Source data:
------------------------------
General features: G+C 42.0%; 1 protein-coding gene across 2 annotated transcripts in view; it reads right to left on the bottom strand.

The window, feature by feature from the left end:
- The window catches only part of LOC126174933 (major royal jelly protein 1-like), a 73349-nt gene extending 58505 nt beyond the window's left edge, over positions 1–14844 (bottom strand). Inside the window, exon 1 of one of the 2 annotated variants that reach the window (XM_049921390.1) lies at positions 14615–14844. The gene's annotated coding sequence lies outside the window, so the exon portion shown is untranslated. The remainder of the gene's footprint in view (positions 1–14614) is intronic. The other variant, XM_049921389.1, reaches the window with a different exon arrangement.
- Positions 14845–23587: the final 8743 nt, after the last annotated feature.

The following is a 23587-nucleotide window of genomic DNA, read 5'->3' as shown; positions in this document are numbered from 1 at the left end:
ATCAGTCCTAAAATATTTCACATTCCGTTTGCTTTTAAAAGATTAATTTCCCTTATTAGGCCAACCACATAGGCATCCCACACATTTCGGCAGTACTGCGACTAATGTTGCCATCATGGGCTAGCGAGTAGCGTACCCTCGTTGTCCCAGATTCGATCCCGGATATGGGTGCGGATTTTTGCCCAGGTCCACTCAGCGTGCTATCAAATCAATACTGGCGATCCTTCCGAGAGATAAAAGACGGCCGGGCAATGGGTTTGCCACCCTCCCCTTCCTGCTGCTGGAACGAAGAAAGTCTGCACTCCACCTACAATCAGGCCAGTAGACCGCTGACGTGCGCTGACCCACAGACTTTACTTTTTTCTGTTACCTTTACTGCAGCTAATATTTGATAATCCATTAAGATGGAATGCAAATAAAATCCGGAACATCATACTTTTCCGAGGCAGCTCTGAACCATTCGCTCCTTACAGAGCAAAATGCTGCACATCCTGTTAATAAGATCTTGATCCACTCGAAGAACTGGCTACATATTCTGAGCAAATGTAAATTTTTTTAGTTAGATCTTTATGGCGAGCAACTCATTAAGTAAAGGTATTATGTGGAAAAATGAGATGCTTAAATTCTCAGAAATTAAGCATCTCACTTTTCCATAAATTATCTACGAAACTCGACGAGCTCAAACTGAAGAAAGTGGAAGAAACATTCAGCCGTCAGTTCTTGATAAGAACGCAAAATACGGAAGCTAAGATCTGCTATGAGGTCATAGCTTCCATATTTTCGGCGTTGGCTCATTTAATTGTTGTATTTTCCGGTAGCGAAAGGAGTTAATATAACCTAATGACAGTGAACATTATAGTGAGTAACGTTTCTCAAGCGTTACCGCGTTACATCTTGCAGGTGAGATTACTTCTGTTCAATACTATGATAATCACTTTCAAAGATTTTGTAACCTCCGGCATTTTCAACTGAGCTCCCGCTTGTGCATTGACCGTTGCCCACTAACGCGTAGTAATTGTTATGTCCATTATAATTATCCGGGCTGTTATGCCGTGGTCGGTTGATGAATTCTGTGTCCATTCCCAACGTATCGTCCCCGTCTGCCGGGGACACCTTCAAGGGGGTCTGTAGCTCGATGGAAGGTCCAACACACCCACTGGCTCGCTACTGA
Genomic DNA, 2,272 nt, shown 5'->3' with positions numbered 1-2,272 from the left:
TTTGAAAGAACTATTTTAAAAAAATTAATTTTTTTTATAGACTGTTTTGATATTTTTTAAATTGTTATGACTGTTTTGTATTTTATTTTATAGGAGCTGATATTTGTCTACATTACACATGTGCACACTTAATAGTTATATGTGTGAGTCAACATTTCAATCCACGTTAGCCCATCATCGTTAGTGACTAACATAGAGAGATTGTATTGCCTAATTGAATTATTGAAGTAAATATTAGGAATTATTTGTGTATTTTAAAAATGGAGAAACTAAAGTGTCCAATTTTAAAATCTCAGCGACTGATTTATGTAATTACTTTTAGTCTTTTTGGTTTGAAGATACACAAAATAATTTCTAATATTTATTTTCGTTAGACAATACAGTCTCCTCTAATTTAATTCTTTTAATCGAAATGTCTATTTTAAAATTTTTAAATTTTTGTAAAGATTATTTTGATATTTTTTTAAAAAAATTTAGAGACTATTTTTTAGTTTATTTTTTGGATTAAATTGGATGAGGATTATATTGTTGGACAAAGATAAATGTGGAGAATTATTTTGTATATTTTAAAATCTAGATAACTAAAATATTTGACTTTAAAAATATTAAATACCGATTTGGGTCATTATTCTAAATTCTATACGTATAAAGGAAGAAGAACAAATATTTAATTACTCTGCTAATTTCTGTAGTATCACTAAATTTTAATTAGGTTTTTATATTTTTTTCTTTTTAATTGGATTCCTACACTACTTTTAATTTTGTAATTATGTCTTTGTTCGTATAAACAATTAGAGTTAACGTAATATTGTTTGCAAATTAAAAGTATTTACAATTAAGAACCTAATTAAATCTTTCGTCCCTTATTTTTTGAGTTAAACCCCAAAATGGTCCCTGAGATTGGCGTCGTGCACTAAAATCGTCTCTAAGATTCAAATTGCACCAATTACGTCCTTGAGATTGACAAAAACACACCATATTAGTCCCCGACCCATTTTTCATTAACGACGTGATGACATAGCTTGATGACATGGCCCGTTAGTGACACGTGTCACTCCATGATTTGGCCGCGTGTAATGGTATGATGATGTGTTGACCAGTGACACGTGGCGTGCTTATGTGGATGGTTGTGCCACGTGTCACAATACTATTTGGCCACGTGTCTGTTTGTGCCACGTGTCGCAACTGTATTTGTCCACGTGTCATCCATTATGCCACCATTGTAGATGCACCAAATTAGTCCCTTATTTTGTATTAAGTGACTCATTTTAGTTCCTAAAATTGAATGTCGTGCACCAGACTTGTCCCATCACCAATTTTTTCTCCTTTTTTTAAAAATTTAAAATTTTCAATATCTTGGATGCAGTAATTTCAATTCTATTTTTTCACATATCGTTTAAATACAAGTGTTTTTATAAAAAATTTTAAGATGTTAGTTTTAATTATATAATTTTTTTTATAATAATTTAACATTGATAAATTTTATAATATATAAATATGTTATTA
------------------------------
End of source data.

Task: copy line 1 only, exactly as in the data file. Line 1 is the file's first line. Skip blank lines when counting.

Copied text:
General features: G+C 42.0%; 1 protein-coding gene across 2 annotated transcripts in view; it reads right to left on the bottom strand.